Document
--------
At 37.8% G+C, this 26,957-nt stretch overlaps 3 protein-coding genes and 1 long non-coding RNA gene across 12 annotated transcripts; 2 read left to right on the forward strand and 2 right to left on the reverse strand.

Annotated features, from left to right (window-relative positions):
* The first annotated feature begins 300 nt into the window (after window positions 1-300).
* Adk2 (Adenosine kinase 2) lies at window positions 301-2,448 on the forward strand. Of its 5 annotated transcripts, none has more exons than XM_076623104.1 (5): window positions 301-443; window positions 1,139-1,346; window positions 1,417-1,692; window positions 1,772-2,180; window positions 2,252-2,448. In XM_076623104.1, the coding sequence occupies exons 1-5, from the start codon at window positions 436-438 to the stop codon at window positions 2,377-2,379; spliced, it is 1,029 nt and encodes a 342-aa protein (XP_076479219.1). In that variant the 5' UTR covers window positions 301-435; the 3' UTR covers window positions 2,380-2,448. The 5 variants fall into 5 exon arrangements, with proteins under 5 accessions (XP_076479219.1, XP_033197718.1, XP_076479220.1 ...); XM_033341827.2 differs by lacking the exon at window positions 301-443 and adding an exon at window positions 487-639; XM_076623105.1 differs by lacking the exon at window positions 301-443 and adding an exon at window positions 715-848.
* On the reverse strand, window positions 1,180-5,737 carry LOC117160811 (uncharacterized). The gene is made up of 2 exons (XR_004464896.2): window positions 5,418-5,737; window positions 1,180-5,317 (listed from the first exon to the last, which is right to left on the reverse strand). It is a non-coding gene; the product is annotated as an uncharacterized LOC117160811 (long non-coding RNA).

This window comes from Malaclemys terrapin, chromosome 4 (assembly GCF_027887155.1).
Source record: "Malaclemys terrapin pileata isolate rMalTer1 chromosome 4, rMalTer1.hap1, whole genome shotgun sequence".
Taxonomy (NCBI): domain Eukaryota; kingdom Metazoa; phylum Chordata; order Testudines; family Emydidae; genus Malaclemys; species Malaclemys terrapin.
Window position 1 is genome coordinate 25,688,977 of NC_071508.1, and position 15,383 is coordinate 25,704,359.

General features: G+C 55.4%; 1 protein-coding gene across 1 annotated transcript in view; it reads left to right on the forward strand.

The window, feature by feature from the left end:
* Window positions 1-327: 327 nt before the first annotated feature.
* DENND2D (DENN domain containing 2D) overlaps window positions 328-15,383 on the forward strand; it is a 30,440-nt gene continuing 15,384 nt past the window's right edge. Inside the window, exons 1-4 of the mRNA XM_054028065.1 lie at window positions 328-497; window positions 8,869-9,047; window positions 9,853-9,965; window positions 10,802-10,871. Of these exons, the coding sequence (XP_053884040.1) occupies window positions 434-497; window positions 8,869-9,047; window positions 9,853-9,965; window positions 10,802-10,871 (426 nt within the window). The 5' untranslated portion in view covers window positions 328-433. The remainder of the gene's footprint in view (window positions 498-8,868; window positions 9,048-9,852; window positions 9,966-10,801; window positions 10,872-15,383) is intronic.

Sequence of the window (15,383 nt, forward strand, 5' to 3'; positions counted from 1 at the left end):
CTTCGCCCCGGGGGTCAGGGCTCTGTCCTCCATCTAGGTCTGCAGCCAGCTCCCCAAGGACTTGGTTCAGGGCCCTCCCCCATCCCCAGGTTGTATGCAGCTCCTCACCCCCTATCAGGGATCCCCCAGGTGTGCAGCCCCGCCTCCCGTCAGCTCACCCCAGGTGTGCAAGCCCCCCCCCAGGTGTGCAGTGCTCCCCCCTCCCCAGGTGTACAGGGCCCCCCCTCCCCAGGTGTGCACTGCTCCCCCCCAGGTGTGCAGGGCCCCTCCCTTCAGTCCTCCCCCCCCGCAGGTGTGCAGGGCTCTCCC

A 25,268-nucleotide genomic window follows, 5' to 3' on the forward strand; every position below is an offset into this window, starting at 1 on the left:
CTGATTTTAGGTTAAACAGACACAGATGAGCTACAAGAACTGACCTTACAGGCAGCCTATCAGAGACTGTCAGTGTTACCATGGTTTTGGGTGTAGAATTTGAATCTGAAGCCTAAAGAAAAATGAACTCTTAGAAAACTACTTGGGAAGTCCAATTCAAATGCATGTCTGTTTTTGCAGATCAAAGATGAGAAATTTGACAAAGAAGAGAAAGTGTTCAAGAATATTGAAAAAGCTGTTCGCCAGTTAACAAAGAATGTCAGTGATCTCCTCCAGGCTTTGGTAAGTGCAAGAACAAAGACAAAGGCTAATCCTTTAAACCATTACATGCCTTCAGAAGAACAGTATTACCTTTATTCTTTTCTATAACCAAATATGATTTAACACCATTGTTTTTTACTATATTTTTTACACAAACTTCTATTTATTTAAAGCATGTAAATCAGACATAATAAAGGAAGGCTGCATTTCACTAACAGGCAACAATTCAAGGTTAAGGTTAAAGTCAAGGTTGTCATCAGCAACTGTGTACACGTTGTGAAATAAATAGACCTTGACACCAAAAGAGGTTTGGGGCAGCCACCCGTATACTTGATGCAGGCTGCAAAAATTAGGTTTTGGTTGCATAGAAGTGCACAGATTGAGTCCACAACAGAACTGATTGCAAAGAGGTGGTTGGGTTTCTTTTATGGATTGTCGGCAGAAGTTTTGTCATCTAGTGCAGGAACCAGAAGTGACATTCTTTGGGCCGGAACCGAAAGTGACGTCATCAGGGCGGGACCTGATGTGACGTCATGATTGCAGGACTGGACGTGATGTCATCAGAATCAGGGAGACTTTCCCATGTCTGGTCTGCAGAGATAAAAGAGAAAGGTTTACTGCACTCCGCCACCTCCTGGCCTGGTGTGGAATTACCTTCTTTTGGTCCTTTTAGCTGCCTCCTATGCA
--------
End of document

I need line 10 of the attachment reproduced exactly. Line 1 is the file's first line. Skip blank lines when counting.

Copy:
General features: G+C 55.4%; 1 protein-coding gene across 1 annotated transcript in view; it reads left to right on the forward strand.